“I think Europe will ask Italy for more and I hope Italy will be ready for more,” said Viotti, who is also co-president of the Parliament’s LGBT rights caucus. “Dropping stepchild adoption is dreadful because it leaves children without protection. The fight is not over.”

But Viotti said, the European Commission has “become a lot more timid” in pushing LGBT rights. The Commission is also now facing a grassroots effort by conservatives, called “Mum, Dad, and Kids.” The group is using a relatively new mechanism, installed to make the E.U. more democratic, to mount a petition drive to pressure the E.U. to define marriage as between a man and a woman.

But the Italian civil union fight shows that national governments are increasingly willing to ignore the exhortations from the European Union’s seat in Brussels and the European Court of Human Rights in Strasbourg, said Grégor Puppinck. Puppinck is one of the organizers of the “Mum, Dad, and Kids” initiative and director of the Strasbourg-based European Center for Law and Justice, a Christian conservative group affiliated with Pat Robertson’s American Center for Law and Justice.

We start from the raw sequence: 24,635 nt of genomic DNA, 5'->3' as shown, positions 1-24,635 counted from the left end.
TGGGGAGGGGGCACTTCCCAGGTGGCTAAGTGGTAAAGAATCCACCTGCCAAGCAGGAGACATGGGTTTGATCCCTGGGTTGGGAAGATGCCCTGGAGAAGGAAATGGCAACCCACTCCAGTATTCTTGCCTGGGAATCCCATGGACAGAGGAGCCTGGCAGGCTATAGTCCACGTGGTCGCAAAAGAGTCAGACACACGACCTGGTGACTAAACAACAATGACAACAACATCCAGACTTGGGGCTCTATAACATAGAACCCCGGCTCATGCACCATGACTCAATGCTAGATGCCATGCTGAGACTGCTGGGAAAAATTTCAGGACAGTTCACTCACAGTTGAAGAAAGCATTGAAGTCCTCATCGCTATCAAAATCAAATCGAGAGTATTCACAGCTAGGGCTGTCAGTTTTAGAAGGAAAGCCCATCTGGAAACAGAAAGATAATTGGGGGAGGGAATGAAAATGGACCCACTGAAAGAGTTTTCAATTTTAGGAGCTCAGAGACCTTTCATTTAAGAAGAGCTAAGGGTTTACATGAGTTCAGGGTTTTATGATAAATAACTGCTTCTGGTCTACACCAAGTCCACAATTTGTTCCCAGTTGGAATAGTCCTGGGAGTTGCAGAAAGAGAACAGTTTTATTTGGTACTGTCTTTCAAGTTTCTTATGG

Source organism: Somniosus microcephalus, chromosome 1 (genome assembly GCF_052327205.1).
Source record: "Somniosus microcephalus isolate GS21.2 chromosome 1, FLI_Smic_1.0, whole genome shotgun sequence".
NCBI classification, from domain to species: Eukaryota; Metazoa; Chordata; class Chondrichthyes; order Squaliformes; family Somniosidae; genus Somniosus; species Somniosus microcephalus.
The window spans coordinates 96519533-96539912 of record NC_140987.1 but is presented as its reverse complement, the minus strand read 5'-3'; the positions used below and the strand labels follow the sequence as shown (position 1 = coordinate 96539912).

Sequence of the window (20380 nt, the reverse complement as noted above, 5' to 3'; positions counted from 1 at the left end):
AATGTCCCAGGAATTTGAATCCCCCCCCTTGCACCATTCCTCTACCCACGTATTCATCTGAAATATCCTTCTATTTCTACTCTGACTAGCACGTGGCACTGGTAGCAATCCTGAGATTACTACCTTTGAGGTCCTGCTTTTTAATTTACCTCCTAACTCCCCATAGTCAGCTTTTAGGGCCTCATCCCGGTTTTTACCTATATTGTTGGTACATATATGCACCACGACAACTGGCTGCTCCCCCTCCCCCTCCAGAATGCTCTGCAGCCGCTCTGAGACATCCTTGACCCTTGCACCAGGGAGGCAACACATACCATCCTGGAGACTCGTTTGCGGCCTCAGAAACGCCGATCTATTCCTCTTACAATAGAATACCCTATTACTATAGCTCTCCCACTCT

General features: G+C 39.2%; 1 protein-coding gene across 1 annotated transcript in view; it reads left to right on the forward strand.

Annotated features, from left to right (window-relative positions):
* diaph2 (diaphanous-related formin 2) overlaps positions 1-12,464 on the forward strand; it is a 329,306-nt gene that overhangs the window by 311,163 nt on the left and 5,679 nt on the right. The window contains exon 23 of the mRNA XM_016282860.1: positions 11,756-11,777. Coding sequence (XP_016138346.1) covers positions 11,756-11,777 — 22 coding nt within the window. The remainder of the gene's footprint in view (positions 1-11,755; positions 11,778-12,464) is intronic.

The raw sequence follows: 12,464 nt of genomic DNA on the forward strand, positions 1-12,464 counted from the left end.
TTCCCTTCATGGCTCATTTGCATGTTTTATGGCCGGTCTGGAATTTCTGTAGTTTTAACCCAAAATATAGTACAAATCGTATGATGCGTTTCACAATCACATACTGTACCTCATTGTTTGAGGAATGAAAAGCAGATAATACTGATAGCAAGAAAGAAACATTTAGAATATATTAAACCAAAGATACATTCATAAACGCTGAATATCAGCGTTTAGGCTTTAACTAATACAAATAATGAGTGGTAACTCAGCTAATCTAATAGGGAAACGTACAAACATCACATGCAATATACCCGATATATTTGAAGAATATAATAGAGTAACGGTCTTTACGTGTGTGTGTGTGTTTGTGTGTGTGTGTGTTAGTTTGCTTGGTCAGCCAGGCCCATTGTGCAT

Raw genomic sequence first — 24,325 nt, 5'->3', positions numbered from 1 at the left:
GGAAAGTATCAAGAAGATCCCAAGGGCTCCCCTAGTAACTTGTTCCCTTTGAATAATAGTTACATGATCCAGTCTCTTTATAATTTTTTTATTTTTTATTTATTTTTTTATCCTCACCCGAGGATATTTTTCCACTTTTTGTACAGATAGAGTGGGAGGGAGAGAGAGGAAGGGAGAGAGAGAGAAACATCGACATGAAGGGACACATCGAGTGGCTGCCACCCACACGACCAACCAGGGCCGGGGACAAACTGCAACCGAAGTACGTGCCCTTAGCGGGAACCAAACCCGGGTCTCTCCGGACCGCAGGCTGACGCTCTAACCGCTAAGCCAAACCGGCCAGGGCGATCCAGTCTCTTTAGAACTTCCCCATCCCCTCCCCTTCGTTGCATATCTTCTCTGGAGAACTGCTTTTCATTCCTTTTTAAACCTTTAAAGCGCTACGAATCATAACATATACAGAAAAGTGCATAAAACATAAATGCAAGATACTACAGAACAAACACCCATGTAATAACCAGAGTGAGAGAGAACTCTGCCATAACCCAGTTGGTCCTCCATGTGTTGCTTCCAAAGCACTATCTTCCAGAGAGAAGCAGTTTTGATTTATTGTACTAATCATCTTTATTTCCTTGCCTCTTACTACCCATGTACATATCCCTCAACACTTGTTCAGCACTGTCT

“Maybe pressure from Brussels or Strasbourg are quickly diminishing in many aspects and I think one of the first aspects that are collapsing is the purely ideological power,” Puppinck said. The E.U. is currently challenged by fundamental governance questions while countries including the United Kingdom and Russia are refusing to honor rulings of the European Court of Human Rights (ECHR), Puppinck said. “To some extent we are witnessing collapse of the system.”

But Europe’s institutions hold some of LGBT activists’ best hope to push Italy forward. The ECHR helped force passage of the civil union bill with a ruling last July that Italy had violated same-sex couples rights by denying legal recognition, and some Italian activists are already contemplating how to get this legislation back before the courts.

“We will definitely start soon to plan new legal actions saying that the law is discriminatory, first of all for the children” of same-sex couples, said Yuri Guaiana of the LGBT organization Certi Diritti and a board member of the International Lesbian and Gay Organization’s European chapter. “It goes against a lot of ECHR rulings, so we’re very positive on the chances of winning. It creates an institution that’s exclusively for same-sex couples and ... we view it as a segregationist law.”